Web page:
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How to Become Better at Co-Teaching

A co-teaching arrangement typically involves a general education teacher collaborating with a specialist teacher. This specialist teacher may have certification in teaching English Language Learners (ELLs), students with learning disabilities, or another demographic of students.

Because co-teachers work together, students with special needs are rarely pulled out to receive services at another location. Although this system is meant to promote a more positive learning environment, it can be challenging.

Here are a few tips to become better at co-teaching.

Tip #1: Practice mutual respect.

Having mutual respect is crucial to a co-teaching relationship.

Working closely together requires that you both openly share ideas and help students. Not everyone will share the same ideas; sometimes you will disagree with each other. However, respecting differing viewpoints is essential.

Most teachers in co-teaching relationships that don't work often feel disrespected. They feel like their thoughts and ideas aren't heard. It is important to remember that words and actions can reveal so much. Treat your co-teacher respectfully, and they'll do the same to you.

Tip #2: Have defined roles and responsibilities.

Co-teaching is easier when both partners agree on who does what and when.

Having clear roles and responsibilities will prevent either teacher from feeling that the other has crossed a line or avoided their responsibilities. Co-teachers should agree on how to handle classwork, homework policies, scheduling, and behavior. Then they will always be on the same page, and students will not be confused. 

This type of planning may take a lot of time.  Therefore, a time at the beginning of each term or before the school year begins should be scheduled to create this plan.

Tip #3: Learn to be flexible.

Change can be hard. To avoid the challenges and complexities of change, teachers may choose to rely on and refer to inefficient, irrelevant, outdated strategies and activities. However, in co-teaching, you can gain another teacher's perspective on how to improve instruction, how students are assessed, and what resources to use.

Of course, this might mean modifying your teaching style or abandoning your old methodologies. Although this is difficult to do, be open-minded and trust the process. You might be surprised at the outcome.

Tip #4: Teachers that plan together stay together.

Co-teaching can really be the best of both worlds.  General educators have a broad understanding of the curriculum standards and the desired outcomes for the greater group. They also tend to plan lessons for larger groups and know how to work with many students simultaneously. Special education teachers are skilled at customizing instruction and curricula to meet the needs of students.

Co-teachers should support one another by planning their time effectively together. Take a few minutes each day to discuss both plans. This way, each teacher's lessons can be prioritized, and no one is left out.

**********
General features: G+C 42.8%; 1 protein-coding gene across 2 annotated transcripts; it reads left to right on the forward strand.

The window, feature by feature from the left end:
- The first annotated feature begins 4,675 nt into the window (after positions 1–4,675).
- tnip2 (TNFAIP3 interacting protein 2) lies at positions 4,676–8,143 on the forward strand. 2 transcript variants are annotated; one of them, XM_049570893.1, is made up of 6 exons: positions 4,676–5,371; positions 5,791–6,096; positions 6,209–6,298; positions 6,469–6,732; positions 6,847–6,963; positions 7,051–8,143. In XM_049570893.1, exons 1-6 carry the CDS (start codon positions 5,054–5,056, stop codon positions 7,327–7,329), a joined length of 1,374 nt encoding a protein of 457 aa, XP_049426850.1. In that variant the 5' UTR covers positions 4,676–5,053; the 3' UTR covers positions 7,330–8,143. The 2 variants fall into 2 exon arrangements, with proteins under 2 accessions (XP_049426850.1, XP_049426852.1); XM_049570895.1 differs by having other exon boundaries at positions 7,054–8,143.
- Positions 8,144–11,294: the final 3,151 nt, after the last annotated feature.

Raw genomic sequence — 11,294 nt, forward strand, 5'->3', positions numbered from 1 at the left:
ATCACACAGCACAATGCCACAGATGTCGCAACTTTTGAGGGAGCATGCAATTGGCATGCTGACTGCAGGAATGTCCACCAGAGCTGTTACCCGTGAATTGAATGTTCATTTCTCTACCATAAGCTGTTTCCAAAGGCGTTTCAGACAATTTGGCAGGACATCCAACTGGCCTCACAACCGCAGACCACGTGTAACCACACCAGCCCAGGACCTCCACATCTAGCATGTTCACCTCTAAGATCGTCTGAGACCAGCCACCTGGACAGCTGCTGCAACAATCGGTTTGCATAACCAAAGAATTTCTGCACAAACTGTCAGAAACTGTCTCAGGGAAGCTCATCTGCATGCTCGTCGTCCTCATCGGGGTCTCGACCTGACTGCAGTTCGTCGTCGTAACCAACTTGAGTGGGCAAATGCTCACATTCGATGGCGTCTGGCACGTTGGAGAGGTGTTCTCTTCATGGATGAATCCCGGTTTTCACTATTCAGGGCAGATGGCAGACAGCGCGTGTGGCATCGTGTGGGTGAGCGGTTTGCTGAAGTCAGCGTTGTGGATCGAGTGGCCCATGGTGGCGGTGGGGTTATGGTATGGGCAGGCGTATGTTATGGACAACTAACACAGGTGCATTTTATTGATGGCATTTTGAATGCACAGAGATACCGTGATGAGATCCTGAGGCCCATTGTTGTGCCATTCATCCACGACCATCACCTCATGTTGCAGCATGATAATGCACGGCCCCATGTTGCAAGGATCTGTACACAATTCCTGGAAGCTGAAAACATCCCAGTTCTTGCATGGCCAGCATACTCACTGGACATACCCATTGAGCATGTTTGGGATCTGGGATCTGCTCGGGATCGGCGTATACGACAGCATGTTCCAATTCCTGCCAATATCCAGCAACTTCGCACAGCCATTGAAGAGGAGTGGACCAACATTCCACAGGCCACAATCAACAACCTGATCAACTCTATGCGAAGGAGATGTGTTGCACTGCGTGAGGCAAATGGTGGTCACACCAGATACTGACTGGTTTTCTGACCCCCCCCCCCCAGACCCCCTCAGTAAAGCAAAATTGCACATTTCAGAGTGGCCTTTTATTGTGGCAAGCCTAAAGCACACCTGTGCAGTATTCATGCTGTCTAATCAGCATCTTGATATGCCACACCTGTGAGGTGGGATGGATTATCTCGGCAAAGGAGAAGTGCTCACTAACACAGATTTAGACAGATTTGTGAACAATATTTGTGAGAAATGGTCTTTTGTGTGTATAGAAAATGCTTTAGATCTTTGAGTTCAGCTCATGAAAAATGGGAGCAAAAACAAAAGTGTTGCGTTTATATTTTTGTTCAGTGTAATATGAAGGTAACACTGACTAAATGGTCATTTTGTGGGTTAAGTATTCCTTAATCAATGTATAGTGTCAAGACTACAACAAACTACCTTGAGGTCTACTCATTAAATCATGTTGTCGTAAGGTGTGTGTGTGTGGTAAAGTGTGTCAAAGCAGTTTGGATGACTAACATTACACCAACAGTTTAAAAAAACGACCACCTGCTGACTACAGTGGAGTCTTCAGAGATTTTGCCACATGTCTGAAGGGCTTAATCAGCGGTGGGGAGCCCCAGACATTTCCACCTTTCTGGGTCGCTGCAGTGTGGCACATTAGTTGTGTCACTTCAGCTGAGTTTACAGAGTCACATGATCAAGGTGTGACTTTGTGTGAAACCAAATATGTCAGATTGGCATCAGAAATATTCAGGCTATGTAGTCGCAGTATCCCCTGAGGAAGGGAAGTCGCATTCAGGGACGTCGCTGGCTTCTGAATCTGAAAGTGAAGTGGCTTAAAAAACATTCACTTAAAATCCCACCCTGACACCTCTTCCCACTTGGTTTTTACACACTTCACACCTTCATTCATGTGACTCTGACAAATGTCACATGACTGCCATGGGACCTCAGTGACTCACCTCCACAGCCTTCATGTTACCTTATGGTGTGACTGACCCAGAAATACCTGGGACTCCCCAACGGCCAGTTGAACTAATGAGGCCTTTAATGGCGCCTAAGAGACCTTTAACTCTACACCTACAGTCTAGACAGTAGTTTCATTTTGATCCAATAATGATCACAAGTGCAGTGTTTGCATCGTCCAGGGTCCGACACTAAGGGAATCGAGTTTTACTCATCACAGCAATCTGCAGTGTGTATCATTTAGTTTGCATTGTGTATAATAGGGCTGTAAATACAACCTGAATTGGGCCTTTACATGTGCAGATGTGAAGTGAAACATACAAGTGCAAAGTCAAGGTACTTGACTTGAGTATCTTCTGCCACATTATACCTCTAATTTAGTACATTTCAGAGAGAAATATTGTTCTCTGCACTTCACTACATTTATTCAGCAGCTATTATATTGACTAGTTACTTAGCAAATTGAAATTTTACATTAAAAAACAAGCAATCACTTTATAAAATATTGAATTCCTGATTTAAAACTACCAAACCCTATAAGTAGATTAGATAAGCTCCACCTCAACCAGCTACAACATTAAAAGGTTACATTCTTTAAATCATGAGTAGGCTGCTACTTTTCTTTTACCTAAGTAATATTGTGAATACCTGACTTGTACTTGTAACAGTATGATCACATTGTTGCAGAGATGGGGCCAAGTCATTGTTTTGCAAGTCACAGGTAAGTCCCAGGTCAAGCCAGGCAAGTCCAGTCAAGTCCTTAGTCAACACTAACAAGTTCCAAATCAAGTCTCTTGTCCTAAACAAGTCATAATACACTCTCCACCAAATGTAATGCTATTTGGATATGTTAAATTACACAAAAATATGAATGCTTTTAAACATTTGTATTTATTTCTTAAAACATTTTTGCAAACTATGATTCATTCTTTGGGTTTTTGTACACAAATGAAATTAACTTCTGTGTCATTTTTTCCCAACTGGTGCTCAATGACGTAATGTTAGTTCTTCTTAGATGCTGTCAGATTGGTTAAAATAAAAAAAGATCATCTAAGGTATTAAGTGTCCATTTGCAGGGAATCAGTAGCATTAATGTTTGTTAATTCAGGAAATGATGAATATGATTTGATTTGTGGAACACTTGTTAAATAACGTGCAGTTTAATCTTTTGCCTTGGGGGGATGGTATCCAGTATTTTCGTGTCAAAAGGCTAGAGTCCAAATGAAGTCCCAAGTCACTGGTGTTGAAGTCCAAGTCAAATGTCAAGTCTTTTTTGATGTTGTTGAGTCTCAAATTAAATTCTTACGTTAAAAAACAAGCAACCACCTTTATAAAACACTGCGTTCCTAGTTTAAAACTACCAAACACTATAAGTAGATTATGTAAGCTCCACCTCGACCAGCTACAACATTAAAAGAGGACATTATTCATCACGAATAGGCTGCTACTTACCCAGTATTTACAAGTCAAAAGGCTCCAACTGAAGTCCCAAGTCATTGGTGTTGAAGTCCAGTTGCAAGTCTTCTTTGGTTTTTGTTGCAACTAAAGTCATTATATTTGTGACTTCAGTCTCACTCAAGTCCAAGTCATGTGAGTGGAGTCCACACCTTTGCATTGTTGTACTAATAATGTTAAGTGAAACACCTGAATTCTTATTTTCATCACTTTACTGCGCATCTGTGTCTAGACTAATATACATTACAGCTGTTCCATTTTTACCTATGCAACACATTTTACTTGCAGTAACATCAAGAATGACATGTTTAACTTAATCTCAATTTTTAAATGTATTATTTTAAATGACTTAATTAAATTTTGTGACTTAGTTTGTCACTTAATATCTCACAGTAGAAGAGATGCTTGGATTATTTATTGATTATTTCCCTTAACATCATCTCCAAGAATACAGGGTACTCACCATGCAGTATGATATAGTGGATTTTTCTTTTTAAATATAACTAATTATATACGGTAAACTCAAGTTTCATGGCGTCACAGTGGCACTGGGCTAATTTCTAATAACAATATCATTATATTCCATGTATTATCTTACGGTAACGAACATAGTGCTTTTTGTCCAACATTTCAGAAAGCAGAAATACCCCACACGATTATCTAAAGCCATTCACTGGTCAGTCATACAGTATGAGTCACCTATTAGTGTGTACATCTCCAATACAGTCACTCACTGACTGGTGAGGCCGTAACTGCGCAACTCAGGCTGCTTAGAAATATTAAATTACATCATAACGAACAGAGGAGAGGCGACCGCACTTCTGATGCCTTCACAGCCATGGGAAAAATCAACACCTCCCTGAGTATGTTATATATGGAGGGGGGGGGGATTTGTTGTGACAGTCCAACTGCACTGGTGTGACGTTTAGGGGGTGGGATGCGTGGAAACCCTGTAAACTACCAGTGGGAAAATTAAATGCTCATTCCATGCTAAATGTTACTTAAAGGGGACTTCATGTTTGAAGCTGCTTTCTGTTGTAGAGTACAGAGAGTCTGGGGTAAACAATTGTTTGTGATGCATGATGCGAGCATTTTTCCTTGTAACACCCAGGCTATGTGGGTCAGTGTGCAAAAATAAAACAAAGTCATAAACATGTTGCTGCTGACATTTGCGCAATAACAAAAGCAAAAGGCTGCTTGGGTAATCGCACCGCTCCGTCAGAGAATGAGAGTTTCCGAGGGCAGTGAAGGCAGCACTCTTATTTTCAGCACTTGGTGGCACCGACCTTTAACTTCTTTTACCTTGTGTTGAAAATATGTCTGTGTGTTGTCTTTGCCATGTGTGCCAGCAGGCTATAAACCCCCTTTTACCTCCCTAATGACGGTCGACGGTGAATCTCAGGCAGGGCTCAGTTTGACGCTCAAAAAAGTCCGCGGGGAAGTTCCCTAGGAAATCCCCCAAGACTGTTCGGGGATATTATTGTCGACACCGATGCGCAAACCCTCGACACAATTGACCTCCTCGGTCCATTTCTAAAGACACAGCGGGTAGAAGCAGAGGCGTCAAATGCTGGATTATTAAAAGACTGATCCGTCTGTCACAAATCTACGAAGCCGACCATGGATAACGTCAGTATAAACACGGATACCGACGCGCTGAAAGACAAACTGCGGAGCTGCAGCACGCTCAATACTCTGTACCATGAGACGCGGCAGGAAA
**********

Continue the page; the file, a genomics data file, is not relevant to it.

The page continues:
Refrain from being overly protective and territorial in the classroom. Different perspectives are important, and co-teachers should definitely utilize each other's strengths. In a co-teaching environment, this is detrimental. Failing to work together will get co-teachers nowhere.

Tip #5: Don't take yourself too seriously.

We are our worst critics. 

Usually when teachers feel like their entire lesson was terrible and a complete failure, students don't notice those mistakes and mishaps. Plus, failure is inevitable and sometimes necessary; it’s a learning tool. 

Humor is a great way to release tension. Laugh at yourself; laugh with your co-teacher. Allow yourself to make and learn from our mistakes; there is no need to be too critical about yourself or take yourself too seriously. 

Tip #6: Communication is key.

Having constant open communication is essential in co-teaching relationships. Many co-teachers use methods like email and text messaging to ensure that the day is running smoothly, and they're both on the same page.

In tandem with open communication, co-teachers should check in with each other regularly. Support each other by asking questions like: 

  • Is time being shared equally? 
  • Are we dividing the workload evenly? 
  • Can I help you with anything?

Tip #7: Administrative support is available. 

Regardless of whatever happens in a co-teaching relationship, it's important to remember that both teachers can go to administration for support.

If co-teachers have problems, don't discuss them with other teachers or with students’ parents. It is unprofessional, disrespectful, and the impetus for gossip and rumors. 

If co-teachers disagree or have a dispute, definitely do not involve students. Instead, go to a trusted administrator for guidance. You can tell the administrator what you would like feedback on and what isn't working.

Final Thoughts

Co-teaching relationships may be far from perfect. There may be obstacles and situations that test both teachers. However, if you take the time to cultivate the relationship, you can foster a meaningful, professional relationship with each other, which is beneficial not only for the teachers, but for the students you teach.

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